Social distancing barriers cleared from village after backlash
- Credit: Archant
Controversial traffic barriers in the Suffolk village of Lavenham have been removed after opposition from residents and the parish council.
Plans agreed by parish, district and county councils were introduced in Lavenham this week, with several measures brought in to ensure pedestrians were able to keep two meters apart when using the village’s narrow walkways.
This involved traffic barriers being placed throughout the medieval village’s high street to make a wider walkway.
It was a move which prompted an immediate backlash from residents, one of whom even reported the barriers as road defects to Suffolk Highways.
Suffolk Highways has now removed the barriers from the street, but will be keeping ‘no-waiting’ cones in place to prevent cars pulling up outside some shops.
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A joint statement from Suffolk County Council and Babergh and Mid Suffolk District Council said: “We are working together to create safer places that will support businesses as they reopen in the district.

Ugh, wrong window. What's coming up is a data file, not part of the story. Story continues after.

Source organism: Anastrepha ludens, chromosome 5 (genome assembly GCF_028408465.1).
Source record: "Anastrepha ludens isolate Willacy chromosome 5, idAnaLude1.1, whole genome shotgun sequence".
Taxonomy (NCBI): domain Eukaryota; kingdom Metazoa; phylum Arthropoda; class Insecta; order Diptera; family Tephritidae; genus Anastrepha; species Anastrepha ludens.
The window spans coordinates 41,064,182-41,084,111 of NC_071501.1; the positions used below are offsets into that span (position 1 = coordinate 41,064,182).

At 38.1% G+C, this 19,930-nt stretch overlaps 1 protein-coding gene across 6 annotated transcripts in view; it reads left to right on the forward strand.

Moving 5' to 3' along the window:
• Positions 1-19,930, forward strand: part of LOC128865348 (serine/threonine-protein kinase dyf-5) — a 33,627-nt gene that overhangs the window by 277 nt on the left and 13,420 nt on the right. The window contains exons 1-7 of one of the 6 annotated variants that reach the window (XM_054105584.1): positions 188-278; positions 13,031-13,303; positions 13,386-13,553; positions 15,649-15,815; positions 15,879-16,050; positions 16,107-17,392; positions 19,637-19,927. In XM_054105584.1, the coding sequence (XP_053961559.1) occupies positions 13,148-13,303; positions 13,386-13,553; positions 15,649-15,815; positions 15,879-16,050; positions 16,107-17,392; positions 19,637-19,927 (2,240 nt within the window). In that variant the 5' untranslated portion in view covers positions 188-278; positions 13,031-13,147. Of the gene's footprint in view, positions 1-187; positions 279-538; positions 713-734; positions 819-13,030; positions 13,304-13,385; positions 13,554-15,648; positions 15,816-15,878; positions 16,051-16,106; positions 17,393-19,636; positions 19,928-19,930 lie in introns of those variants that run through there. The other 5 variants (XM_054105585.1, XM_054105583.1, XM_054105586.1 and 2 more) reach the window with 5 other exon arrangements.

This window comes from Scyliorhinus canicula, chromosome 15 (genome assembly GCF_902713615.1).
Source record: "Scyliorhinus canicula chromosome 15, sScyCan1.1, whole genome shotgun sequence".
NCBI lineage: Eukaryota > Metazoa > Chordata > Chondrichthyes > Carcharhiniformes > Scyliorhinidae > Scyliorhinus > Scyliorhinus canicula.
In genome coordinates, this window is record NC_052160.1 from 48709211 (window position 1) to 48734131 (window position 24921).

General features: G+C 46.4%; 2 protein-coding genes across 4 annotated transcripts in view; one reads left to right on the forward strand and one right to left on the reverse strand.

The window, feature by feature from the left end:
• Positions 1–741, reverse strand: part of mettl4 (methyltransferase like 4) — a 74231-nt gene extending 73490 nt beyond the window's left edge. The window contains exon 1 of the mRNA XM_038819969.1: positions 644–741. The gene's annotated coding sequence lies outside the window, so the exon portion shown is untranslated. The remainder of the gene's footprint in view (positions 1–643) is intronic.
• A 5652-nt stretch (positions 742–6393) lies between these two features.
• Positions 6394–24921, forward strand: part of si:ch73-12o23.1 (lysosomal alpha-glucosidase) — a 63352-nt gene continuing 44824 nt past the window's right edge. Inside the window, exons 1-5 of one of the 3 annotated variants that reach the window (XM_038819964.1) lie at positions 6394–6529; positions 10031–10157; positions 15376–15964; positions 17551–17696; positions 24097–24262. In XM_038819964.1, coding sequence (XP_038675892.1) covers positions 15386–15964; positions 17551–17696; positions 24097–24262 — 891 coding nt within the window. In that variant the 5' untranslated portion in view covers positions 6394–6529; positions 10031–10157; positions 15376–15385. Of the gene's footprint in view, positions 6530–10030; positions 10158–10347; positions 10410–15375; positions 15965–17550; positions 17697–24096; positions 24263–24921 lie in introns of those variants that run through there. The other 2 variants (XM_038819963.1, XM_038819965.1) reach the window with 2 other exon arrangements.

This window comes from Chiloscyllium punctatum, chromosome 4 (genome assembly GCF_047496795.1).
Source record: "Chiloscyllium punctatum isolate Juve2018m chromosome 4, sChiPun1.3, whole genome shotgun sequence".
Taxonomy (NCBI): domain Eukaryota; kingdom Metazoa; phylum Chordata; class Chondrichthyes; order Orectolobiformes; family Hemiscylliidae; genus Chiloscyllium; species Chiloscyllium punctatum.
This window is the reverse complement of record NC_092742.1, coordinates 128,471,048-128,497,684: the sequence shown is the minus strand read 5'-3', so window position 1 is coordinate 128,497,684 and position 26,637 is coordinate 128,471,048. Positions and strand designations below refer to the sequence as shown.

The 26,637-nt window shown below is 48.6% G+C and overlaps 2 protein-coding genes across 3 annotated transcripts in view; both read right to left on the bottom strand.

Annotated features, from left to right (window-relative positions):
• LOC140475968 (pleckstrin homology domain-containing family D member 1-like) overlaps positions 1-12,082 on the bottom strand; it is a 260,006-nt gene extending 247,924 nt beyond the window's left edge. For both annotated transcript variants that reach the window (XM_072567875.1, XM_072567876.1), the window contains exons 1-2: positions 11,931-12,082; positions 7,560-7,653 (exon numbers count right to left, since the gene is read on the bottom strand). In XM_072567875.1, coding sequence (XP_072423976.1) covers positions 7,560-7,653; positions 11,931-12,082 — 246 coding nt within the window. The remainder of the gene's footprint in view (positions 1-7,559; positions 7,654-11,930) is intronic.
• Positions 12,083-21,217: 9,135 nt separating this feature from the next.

“Temporary emergency measures are being implemented that are under constant review and we will work with parish and town councils to refine them as required in local areas.
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“The situation regarding the temporary emergency traffic management in High Street, Lavenham is one such location where measures have been installed and are now being adjusted to suit local conditions.
“As such the barriers are being removed, but we are leaving the ‘no waiting’ cones in place.
“Suffolk County Council has received and successfully implemented several requests for safer places, allowing pedestrians and cyclists to travel more freely, while adhering to Government’s social distancing guidelines.”
When the measures were first revealed on Tuesday morning, Lavenham Parish Council said the plans it agreed to “bore little resemblance” to what arrived in the village.
Parish council vice-chairman John O’Mahony said while “the non-existent pavements which are integral to a medieval village such as Lavenham present their own challenges”, the barriers were far from what the council imagined.
There was some support for the introduction of the measures and an understanding among residents that something needed to be done to keep people safe as the lockdown was eased.
One anonymous villager said: “It’s clearly all been done for safety, which I know everyone will appreciate the parish for thinking about and for taking action.”